Two old sayings are colliding in the presidential campaign, and there’s some truth to both of them. Politics is dirty. Midwesterners are nice.
That’s why the presidential candidates avoided attacking each other in crucial Iowa debates this week, even though they are in a no-holds-barred fight behind the scenes. They feared they would only hurt themselves if they were too harsh in public just three weeks before the state’s Jan. 3 caucuses.
Will they be checking for out-of-state IDs at the caucuses?
The major presidential campaigns are flooding the state with hundreds of field staffers, and there’s at least some concern that those operatives could show up for the Jan. 3 precinct caucuses and distort the outcome of the opening test of the presidential nominating season.
Democratic presidential hopefuls called for higher taxes on the highest-paid Americans and on big corporations Thursday and agreed in an unusually cordial debate that any thought of balancing the federal budget would have to wait.
“We’re not going to be able to dig ourselves out” of Bush-era deficits in the next year or two, said Illinois Sen. Barack Obama, one of six Democratic rivals sharing a stage for the final time before Iowa’s leadoff Jan. 3 caucuses.
A top campaign adviser to Hillary Rodham Clinton resigned, a day after suggesting Democrats should be wary of nominating Barack Obama because his teenage drug use could make it hard for him to win the presidency.
Clinton herself apologized to Obama as they waited to fly to Iowa for a debate.
Obama’s campaign sent out a fundraising letter contending that “this kind of attack is becoming a pattern as Clinton’s support declines.”
If you happen to be walking behind presidential aspirant Mike Huckabee, you might see a small trail of blood and hear a scraping sound. That’s because his knuckles are dragging.
An opportunity arose at Univision’s Republican Presidential Forum on Dec. 9 for one of the Republican candidates to break out from the pack.
The Spanish-language television network’s anchor Maria Elena Salinas asked the final question of the night. On reflection, it should have been the leadoff question.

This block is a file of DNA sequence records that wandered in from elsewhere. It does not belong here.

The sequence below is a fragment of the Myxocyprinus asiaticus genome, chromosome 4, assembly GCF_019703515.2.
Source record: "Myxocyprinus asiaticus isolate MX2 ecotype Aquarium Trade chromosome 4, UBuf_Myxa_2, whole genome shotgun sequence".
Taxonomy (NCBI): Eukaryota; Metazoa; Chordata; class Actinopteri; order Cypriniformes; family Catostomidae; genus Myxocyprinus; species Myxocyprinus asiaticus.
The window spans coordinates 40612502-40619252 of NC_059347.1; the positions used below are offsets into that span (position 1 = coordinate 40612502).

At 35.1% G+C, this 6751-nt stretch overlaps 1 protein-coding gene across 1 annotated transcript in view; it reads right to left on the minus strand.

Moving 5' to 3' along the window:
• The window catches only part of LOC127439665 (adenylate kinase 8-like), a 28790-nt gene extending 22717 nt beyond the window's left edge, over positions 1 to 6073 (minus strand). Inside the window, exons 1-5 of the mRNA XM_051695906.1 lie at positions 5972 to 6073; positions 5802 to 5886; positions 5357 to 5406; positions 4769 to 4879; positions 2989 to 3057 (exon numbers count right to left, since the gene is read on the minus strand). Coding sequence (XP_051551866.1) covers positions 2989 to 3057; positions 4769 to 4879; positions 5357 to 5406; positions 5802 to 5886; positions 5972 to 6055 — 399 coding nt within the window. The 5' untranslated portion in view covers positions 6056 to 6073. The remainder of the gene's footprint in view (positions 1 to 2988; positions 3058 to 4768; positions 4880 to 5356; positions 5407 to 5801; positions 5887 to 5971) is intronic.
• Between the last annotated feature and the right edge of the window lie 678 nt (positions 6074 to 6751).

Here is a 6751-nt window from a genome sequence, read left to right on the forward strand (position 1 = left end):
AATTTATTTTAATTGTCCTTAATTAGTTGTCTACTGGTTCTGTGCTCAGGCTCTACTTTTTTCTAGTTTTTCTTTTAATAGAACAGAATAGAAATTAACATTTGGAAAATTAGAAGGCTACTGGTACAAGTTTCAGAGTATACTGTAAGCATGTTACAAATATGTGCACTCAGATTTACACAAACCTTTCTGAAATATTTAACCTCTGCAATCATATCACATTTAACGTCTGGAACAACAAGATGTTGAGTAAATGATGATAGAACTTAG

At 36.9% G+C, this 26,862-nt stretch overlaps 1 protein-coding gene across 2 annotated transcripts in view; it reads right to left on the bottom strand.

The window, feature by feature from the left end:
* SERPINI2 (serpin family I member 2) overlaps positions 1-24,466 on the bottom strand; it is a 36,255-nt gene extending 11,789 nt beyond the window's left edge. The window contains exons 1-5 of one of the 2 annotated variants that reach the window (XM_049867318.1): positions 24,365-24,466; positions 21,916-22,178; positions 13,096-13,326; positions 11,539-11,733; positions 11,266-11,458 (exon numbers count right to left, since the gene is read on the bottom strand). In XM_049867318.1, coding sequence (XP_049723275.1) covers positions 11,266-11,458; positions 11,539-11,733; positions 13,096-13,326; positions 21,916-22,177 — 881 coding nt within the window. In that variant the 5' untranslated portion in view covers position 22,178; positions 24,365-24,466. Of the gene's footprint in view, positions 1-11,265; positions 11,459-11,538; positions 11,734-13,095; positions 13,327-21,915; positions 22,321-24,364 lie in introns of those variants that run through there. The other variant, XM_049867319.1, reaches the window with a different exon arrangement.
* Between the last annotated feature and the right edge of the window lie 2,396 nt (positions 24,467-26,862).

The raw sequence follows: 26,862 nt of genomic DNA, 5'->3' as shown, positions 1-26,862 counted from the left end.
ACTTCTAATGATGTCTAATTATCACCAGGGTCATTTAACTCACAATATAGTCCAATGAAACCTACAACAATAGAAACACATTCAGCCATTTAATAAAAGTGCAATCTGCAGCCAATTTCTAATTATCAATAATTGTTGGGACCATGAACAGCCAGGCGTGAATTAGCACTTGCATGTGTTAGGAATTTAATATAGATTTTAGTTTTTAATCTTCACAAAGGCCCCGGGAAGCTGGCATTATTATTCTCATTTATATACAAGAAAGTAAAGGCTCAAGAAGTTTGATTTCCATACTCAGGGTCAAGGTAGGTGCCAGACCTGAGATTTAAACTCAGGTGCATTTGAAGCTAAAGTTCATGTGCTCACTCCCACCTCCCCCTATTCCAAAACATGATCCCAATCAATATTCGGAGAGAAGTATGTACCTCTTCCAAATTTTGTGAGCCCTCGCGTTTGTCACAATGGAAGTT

Hillary Rodham Clinton’s backup plan if she falters in Iowa can be summed up in two words: New Hampshire.
Clinton’s Democratic team is preparing television ads here criticizing Barack Obama’s health care plan and working to build what campaigns call a firewall. If the Obama presidential campaign ignites in Iowa, she wants to be ready to cool him off in a state where her organization is strong and her support has proven durable.
From behind an anchor desk ringed with empty Budweiser cans and Jack Daniel’s bottles, the pundits of “Red State Update” dissect election politics from the good ol’ boy point of view.
The Web-based sketches star “Jackie Broyles” and “Dunlap” deriding Democrats’ inability to talk to NASCAR fans or inflating and then deflating home state hero Fred Thompson. (He’s not lazy, the real-life former Tennesseans insist — “he’s just real old.”)
Republican presidential candidates failed to provide convincing or clear answers on issues of key importance to Latinos during a Univision-sponsored debate at the University of Miami Dec. 9.
Immigration was its central issue, with instant interpretation provided for the network’s Spanish-speaking audience.
It’s not easy figuring out exactly what voters want when it comes to health care.